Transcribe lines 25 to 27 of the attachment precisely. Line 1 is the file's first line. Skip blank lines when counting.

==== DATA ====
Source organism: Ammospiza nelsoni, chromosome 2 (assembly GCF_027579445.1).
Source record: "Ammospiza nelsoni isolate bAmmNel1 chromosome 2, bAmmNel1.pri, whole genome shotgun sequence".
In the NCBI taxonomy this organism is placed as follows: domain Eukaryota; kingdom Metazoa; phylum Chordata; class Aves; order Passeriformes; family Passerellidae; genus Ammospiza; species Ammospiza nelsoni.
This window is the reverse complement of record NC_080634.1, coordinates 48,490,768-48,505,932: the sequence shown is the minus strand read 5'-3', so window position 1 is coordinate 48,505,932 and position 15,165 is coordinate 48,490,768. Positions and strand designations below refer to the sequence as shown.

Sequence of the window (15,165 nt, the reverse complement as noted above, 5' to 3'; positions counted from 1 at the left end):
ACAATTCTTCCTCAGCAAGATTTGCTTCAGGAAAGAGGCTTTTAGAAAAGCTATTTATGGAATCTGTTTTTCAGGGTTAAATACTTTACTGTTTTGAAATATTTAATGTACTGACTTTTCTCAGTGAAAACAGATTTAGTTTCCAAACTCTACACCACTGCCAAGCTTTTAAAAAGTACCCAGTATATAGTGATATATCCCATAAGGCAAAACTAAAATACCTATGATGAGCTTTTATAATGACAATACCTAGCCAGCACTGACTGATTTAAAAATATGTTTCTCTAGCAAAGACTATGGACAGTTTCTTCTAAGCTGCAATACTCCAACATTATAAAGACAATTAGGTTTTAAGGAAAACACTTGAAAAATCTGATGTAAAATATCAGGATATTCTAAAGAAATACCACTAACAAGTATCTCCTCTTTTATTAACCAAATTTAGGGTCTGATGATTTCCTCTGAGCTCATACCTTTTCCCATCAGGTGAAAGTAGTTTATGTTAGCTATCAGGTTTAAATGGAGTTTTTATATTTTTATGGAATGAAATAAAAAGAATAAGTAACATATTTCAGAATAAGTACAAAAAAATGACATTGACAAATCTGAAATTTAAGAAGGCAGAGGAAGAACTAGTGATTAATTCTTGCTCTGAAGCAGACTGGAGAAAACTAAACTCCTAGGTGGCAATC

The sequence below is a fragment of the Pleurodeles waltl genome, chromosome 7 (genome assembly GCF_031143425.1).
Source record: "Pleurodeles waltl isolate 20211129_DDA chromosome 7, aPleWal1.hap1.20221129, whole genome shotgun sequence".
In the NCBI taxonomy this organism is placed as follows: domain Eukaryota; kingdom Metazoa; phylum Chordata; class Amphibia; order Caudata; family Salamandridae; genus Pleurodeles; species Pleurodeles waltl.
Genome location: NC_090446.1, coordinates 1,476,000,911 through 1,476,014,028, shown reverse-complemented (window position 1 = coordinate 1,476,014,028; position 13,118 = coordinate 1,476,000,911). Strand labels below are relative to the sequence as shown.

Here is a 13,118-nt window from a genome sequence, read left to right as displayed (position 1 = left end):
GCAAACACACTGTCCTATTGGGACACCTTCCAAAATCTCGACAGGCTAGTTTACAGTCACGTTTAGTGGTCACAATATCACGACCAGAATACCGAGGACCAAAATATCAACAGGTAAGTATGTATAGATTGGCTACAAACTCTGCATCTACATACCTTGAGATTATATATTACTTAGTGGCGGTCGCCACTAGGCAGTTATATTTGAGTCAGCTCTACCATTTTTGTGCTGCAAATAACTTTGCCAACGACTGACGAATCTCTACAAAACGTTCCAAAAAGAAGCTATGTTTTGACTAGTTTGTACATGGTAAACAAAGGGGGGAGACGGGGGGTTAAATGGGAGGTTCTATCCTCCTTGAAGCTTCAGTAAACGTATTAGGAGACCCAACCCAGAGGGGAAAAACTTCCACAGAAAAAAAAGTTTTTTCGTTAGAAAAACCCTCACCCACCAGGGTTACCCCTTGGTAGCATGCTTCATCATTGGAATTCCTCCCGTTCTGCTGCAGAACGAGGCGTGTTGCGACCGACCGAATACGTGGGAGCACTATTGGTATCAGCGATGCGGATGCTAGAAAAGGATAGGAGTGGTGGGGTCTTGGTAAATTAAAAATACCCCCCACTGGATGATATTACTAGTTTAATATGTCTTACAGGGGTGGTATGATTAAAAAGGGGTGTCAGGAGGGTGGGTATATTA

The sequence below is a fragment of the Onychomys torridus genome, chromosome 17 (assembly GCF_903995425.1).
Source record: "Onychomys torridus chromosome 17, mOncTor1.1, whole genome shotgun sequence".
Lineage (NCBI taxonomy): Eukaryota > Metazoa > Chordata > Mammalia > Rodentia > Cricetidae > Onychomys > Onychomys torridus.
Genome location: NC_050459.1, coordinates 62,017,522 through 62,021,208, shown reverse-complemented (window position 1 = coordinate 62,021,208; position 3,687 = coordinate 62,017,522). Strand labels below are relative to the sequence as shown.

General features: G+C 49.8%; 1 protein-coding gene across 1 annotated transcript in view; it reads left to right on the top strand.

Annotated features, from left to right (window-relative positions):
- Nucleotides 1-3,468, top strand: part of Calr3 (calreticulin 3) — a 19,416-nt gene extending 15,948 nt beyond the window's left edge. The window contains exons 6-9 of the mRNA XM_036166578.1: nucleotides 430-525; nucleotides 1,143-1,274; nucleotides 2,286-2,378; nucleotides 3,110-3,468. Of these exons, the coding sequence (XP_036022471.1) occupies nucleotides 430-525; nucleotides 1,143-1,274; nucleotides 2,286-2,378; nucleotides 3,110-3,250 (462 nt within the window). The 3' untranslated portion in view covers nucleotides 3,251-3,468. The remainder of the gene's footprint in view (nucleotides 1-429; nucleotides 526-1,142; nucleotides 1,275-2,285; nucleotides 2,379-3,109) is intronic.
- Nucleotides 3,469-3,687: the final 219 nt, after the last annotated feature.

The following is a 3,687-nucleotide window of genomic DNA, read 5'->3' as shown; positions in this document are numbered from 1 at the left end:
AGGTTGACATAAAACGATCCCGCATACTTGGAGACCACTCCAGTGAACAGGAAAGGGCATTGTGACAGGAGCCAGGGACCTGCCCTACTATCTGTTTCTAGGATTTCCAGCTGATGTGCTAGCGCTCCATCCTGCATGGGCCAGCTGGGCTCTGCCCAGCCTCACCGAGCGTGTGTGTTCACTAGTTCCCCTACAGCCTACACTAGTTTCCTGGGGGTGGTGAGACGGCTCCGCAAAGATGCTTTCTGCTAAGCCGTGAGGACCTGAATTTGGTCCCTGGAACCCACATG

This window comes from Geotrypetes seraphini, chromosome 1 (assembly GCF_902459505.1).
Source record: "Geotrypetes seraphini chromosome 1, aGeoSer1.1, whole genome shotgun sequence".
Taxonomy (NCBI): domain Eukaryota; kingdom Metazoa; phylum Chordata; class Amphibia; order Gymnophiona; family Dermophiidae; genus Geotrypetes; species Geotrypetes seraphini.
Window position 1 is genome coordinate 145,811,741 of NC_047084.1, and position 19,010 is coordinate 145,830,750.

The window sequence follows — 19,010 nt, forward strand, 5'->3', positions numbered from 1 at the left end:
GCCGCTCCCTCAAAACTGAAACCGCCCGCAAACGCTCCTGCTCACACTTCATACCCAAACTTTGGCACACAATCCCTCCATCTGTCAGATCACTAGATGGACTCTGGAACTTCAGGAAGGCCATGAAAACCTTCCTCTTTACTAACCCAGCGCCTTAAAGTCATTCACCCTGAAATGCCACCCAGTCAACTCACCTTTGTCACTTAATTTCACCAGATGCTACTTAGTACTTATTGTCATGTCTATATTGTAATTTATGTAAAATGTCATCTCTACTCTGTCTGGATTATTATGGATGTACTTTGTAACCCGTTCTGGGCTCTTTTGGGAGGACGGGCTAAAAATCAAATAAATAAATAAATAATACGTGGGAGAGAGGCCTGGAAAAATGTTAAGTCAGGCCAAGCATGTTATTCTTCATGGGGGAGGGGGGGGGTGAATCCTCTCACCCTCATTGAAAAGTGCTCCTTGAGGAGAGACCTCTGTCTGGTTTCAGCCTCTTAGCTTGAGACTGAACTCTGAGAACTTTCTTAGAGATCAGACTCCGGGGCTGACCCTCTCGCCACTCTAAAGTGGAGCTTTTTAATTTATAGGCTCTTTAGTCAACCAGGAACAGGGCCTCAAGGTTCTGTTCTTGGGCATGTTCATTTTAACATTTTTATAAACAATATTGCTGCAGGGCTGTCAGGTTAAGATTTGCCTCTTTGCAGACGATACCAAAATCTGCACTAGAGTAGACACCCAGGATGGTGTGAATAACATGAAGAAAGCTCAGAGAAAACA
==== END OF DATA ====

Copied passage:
Taxonomy (NCBI): domain Eukaryota; kingdom Metazoa; phylum Chordata; class Amphibia; order Gymnophiona; family Dermophiidae; genus Geotrypetes; species Geotrypetes seraphini.
Window position 1 is genome coordinate 145,811,741 of NC_047084.1, and position 19,010 is coordinate 145,830,750.

The window sequence follows — 19,010 nt, forward strand, 5'->3', positions numbered from 1 at the left end: